‘Forensic Accountant’ is not a term that many people are familiar with and the word forensic may instantly bring to mind the image of a criminal investigation, which may seem a little odd when connected with accounting. But forensic literally means “relating to the application of scientific knowledge to a legal problem,” or “usable in a court of law.”
A Forensic Accountant might work with a business when fraud or embezzlement is suspected, or with government organizations like the FBI or CIA to resolve a crime. They are financial investigators who decipher complicated financial data such as business records, bank statements and tax return and prepare reports from this information that are more easily understood and can be used in court proceedings.
Forensic accounting is often used to help resolve a wide variety of legal disputes including bankruptcy and divorce proceedings, shareholder disagreements, business dissolutions, malpractice claims as well as fraud and embezzlement.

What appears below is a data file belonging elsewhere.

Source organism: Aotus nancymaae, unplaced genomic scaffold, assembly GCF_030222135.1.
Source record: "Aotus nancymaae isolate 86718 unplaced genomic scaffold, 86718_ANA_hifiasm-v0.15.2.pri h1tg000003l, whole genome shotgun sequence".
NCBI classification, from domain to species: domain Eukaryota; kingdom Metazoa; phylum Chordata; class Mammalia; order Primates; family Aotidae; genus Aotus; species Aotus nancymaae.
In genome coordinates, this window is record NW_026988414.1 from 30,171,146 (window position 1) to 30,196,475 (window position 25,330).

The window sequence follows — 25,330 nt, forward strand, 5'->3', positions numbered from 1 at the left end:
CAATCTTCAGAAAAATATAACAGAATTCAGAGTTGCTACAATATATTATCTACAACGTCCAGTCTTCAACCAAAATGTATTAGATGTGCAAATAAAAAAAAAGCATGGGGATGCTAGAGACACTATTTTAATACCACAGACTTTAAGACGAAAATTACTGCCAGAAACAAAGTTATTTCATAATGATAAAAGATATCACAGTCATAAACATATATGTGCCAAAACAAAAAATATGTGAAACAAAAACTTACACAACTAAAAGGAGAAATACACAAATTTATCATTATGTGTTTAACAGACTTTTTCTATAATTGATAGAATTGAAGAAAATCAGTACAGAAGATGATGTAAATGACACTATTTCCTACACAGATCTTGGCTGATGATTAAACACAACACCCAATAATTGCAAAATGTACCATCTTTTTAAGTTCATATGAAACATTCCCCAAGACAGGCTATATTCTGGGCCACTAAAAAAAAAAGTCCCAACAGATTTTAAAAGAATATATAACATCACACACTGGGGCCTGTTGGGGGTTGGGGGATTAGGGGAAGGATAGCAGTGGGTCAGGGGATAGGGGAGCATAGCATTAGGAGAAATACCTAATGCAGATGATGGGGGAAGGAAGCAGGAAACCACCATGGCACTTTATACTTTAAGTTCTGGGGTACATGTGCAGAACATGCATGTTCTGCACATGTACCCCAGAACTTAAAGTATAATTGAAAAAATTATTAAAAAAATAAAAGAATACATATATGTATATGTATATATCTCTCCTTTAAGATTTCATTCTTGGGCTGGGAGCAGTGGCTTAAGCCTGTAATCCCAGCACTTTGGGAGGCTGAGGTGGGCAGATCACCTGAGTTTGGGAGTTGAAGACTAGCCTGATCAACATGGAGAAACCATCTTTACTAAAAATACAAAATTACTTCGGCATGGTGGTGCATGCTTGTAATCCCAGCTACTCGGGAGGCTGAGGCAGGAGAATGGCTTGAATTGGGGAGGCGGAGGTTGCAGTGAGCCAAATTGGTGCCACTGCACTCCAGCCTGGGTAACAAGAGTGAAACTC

Benefits of a Forensic Accountant
- A forensic accountant can be very helpful in collecting evidence in court that may be used to assert a claim or settle a dispute between shareholders and partners or in medical malpractice suits, between the doctor and the patient.
- If employee fraud is suspected in your business, forensic accounting services are also beneficial.
- If your business is involved in any type of insurance claim, potential professional negligence or identity theft, engaging the services of a knowledgeable forensic accountant to assist in the investigation can be crucial.
Finding the Right Forensic Accountant
If your business needs the services of this type of accountant, it’s important to realize you can’t just choose any accountant. Choosing the wrong one may be like asking a cardiologist to perform brain surgery. A forensic accountant is typically not just a Certified Public Accountant with an accounting degree, but is a Certified Fraud Examiner. It’s important to be sure that qualified personnel have these designations.
The right accountant will have experience and skills that match the needs of your business and the case at hand, and because the forensic accountant’s work will typically result in giving evidence as an expert witness, it’s crucial that they are credible. The opposing counsel is designed to reveal any flaws in the accountant’s abilities, and there cannot be any question when it comes to their experience, skills, professional and personal background.